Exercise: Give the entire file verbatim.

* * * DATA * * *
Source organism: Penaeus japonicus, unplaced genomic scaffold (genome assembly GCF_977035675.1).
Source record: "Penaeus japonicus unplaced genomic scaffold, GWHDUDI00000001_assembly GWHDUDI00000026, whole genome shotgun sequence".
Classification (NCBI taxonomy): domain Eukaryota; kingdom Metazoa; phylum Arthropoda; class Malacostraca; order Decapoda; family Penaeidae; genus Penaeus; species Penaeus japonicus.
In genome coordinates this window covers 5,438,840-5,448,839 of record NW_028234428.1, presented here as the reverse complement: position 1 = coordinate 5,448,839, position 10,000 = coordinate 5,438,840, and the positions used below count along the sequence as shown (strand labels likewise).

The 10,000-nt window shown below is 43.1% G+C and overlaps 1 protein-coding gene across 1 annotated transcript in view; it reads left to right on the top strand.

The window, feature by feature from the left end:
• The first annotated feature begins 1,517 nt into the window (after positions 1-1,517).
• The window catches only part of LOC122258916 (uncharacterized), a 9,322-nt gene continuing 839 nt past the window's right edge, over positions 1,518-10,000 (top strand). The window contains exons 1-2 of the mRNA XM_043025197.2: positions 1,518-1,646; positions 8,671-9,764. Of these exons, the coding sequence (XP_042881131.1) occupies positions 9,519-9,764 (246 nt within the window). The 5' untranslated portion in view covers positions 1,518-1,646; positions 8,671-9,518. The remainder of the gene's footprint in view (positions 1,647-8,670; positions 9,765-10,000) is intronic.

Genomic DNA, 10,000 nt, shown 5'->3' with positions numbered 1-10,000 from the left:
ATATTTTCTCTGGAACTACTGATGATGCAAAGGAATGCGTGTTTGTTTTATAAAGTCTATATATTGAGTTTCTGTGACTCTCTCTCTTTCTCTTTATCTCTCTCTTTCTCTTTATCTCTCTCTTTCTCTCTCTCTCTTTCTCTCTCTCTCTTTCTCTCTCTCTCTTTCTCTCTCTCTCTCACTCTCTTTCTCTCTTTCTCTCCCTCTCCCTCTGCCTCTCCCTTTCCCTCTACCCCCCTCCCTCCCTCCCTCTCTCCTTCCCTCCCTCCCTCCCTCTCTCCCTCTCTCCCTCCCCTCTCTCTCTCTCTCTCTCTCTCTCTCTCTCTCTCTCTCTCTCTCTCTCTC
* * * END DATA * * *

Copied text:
Source organism: Penaeus japonicus, unplaced genomic scaffold (genome assembly GCF_977035675.1).
Source record: "Penaeus japonicus unplaced genomic scaffold, GWHDUDI00000001_assembly GWHDUDI00000026, whole genome shotgun sequence".
Classification (NCBI taxonomy): domain Eukaryota; kingdom Metazoa; phylum Arthropoda; class Malacostraca; order Decapoda; family Penaeidae; genus Penaeus; species Penaeus japonicus.
In genome coordinates this window covers 5,438,840-5,448,839 of record NW_028234428.1, presented here as the reverse complement: position 1 = coordinate 5,448,839, position 10,000 = coordinate 5,438,840, and the positions used below count along the sequence as shown (strand labels likewise).

The 10,000-nt window shown below is 43.1% G+C and overlaps 1 protein-coding gene across 1 annotated transcript in view; it reads left to right on the top strand.

The window, feature by feature from the left end:
• The first annotated feature begins 1,517 nt into the window (after positions 1-1,517).
• The window catches only part of LOC122258916 (uncharacterized), a 9,322-nt gene continuing 839 nt past the window's right edge, over positions 1,518-10,000 (top strand). The window contains exons 1-2 of the mRNA XM_043025197.2: positions 1,518-1,646; positions 8,671-9,764. Of these exons, the coding sequence (XP_042881131.1) occupies positions 9,519-9,764 (246 nt within the window). The 5' untranslated portion in view covers positions 1,518-1,646; positions 8,671-9,518. The remainder of the gene's footprint in view (positions 1,647-8,670; positions 9,765-10,000) is intronic.

Genomic DNA, 10,000 nt, shown 5'->3' with positions numbered 1-10,000 from the left:
ATATTTTCTCTGGAACTACTGATGATGCAAAGGAATGCGTGTTTGTTTTATAAAGTCTATATATTGAGTTTCTGTGACTCTCTCTCTTTCTCTTTATCTCTCTCTTTCTCTTTATCTCTCTCTTTCTCTCTCTCTCTTTCTCTCTCTCTCTTTCTCTCTCTCTCTTTCTCTCTCTCTCTCACTCTCTTTCTCTCTTTCTCTCCCTCTCCCTCTGCCTCTCCCTTTCCCTCTACCCCCCTCCCTCCCTCCCTCTCTCCTTCCCTCCCTCCCTCCCTCTCTCCCTCTCTCCCTCCCCTCTCTCTCTCTCTCTCTCTCTCTCTCTCTCTCTCTCTCTCTCTCTCTCTC